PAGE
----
If the OLCC survives in any shape or form, Oregon will be cementing its place in the nations lexicon as meek spineless simpletons.

  7. Based on revenue numbers, the current excise rate in liquors is about just about 35%.

    In other words, based on my best estimation, OR has an excise fee of nearly 35%, while CA has a fee of nearly 3.3% (CA is more complex than that, but for sake of argument, this is a decent approximation). However, at nearly ten times the OR population, sales per capita are very similar. (non-with-standing the recent claim that OLCC made that pricing is similar, which is fundamentally flawed based on consumption weighted statistical analysis (and it shouldn't be anyway))

    Anyhow, based on a similar elasticity of demand across differing pricing, it would seem that it would be more effective to raise the liquor excise pricing while allowing liquor stores to carry beer/wine, as the mission statement is to encourage the moderation of consumption, and by offering much cheaper alternatives, it might actually encourage usage of this lower content substitute good.

    Contrarily, carrying the product in grocery stores seems to have no similar value in achieving the mission statement, and is not supported by the current elasticity of demand (i.e. in CA where this is allowed, consumption does not dramatically differ) - thus, it is only a political attempt to stave off an Oregon initiative similar to Prop 1183 (the claim that this is not in response is valid - it is in response to continuing pressure that previous measures brought; 1183 was successful meaning that likely a similar fight in Oregon could take place).

    I'm curious as to Patrick's take on this (i.e. a real economist, not just my armchair hackney undergraduate analysis), as I recently wrote a paper wherein I went in with a similar philosophy to scrapping the OLCC, but came out the other side as seeing a need for overhaul but retention.

  8. There are currently several law suits in the process against the measure (the only %15 of the total voters registered in washington state voted on that initiative). Also, the state still has to figure out a lot of smaller issues the bill did not include. Oregon needs to wait a sec or learn from Washington's mistakes or they will also end up with an unpopular initiative and several law suits on their hands.

  9. Dann, nice post.

    Jason, yeah, that's the trouble with ballot initiatives.

  10. How about looking at some facts in regard to State Run liquor? In the following article,"Private liquor sales is the national norm."

    The 19 control or monopoly states as of 2005 were:

    Alabama (All liquor stores are state-run)

    Idaho (Maintains a monopoly over sales above greater than 16% ABV.)

    Iowa (Does not operate retail outlets; maintains a monopoly over wholesaling of beverages greater than 6% ABV.)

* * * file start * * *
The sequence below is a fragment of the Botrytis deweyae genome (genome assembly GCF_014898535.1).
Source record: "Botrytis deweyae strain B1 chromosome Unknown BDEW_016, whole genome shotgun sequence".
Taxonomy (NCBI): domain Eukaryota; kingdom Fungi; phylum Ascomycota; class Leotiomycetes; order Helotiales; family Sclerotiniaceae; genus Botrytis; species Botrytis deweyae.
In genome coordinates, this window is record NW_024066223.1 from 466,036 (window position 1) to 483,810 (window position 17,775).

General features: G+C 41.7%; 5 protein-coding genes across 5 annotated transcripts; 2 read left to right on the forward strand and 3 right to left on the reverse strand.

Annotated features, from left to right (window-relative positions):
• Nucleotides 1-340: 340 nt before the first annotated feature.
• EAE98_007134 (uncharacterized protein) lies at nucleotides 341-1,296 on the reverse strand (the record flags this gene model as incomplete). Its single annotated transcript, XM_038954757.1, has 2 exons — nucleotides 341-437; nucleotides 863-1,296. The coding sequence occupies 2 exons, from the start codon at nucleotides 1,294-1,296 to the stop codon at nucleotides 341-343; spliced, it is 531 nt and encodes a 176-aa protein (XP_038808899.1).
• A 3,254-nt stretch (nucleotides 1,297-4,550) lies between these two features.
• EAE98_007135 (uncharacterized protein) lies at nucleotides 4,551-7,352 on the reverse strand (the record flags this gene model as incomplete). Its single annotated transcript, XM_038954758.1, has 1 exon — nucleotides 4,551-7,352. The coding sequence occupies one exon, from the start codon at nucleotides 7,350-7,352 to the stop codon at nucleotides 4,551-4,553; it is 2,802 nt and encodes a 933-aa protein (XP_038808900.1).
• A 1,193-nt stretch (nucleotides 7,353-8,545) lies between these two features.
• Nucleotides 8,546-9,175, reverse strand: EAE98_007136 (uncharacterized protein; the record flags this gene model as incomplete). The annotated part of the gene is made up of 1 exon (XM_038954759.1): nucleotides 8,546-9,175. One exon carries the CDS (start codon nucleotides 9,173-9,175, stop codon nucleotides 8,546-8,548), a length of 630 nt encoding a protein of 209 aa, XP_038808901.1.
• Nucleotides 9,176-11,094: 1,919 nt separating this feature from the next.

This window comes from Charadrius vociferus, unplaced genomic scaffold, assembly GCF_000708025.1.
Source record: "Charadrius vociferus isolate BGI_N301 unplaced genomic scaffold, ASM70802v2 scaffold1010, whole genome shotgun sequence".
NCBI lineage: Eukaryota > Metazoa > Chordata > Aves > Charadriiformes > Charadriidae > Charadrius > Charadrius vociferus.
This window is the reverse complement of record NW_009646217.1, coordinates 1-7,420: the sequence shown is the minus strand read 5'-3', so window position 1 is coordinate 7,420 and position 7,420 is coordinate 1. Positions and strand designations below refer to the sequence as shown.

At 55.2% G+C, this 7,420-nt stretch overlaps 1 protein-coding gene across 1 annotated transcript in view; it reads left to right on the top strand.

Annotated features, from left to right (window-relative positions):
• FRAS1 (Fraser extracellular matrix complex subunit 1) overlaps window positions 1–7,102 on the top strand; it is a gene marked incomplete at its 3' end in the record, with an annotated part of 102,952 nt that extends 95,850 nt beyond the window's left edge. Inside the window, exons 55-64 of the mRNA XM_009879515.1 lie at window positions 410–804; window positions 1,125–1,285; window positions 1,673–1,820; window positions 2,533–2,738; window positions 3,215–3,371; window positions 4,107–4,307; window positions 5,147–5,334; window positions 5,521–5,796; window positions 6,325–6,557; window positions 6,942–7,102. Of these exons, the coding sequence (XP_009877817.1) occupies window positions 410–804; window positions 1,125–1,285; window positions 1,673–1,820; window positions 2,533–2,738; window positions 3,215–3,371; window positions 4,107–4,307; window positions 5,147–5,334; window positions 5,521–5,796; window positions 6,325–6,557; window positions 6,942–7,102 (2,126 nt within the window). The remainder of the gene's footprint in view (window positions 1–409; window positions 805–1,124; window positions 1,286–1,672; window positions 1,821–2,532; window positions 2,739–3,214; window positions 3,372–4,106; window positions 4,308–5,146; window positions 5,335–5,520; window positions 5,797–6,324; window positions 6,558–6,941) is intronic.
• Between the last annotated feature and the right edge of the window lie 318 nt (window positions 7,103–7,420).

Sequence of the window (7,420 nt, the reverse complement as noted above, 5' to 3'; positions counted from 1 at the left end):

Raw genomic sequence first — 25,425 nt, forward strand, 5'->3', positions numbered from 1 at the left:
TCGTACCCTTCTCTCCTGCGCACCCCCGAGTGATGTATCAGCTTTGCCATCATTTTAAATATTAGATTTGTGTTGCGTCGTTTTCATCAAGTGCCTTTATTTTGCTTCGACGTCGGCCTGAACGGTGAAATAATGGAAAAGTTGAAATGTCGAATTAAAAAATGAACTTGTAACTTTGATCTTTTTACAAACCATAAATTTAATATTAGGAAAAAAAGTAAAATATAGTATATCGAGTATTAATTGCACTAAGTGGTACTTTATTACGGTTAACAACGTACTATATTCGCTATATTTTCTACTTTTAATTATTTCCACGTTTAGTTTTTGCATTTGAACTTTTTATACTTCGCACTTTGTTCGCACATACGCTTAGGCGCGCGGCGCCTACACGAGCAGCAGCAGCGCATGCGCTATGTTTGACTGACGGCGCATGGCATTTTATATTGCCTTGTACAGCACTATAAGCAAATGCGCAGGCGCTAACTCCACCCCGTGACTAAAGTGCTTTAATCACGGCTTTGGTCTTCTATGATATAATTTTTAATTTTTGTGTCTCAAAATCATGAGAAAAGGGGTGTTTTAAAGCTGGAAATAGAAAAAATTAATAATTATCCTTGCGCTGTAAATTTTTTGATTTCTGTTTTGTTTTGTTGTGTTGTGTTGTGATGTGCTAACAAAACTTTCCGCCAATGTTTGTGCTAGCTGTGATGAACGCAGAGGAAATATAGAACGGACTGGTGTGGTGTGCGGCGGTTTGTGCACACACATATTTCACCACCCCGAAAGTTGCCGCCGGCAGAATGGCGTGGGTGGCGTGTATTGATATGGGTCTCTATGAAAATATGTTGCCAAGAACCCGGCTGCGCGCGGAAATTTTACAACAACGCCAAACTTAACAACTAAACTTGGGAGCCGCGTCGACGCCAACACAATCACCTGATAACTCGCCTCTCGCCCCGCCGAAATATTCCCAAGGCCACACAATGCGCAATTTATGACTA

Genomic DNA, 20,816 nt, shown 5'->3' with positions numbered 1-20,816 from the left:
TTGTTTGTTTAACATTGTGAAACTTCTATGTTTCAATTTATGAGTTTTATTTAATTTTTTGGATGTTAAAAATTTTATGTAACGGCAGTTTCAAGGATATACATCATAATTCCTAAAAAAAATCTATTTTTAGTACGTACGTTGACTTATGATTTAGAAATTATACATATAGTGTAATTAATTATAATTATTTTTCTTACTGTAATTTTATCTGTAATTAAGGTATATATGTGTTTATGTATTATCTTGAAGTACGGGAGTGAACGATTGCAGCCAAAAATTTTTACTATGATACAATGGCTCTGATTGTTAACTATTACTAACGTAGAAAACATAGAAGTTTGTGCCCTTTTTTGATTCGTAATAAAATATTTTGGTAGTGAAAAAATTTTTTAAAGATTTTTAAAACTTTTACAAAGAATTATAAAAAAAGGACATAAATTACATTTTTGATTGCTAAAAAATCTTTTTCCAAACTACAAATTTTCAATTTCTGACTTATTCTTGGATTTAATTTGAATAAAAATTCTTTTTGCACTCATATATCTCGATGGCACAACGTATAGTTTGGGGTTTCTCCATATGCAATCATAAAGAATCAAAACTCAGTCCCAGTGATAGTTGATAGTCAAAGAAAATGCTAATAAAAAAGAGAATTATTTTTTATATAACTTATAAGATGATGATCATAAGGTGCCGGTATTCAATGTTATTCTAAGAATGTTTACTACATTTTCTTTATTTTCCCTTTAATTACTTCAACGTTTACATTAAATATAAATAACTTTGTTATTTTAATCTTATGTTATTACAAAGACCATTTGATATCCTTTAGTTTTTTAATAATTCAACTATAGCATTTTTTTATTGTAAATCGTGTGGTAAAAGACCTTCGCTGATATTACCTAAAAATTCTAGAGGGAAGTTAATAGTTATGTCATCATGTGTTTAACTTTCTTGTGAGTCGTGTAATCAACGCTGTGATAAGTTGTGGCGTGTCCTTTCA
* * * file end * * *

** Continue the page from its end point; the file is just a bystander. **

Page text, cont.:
Maine (State-contracted to private businesses for commission)

    Michigan (Does not operate retail outlets; maintains a monopoly over wholesaling of distilled spirits only.)

    Mississippi (State-contracted liquor stores)

    Montana (State-contracted liquor stores, modeled after the ALGC)
    New Hampshire (Beer and wine sold at supermarkets & convenience stores; spirits and liqueurs are sold only in state-run liquor stores.)

    North Carolina (Beer and wine can be sold in supermarkets and convenience stores; other spirits must be sold in state-run liquor stores.)

    Ohio (Licenses businesses to run liquor stores for a commission. Beverages under 21% ABV may be sold in supermarkets)

    Oregon (Beer and wine can be sold in supermarkets and convenience stores; other spirits must be sold in state-run liquor stores.)

    Pennsylvania (In the process of opening retail outlets inside some supermarkets.[2]

    Utah (all beverages over 3.2% ABV are sold in state-run stores)
    Vermont (Liquor stores are state-contracted and licensed)

    Virginia (Beer and wine at supermarkets, all liquor stores are run by the state)

    Washington (Beer and wine sold at supermarkets, gas stations, department stores, etc.; spirits and liqueurs are sold only in state-run or state-contracted liquor stores.)

    West Virginia (Does not operate retail outlets; maintains a monopoly over wholesaling of distilled spirits only.)

    Wyoming (State-contracted stores)
    Additionally, Montgomery County, Maryland is a control county, and some cities in Minnesota (notably Edina) control sales.

    Less than one-quarter of the United States population lives in control or monopoly states.

  11. Privatize Oregon Liquor? That might be too progressive for Oregon. They're still not advanced enough to pump their own gas! Only New Jersey is equally as lame. :-0

  12. A correction in regards to Utah. Beverages over 3.2%*ABW* not ABV have to be in liquor stores. If your using the ABV scale then it would be 4.0% ABV. Make sence?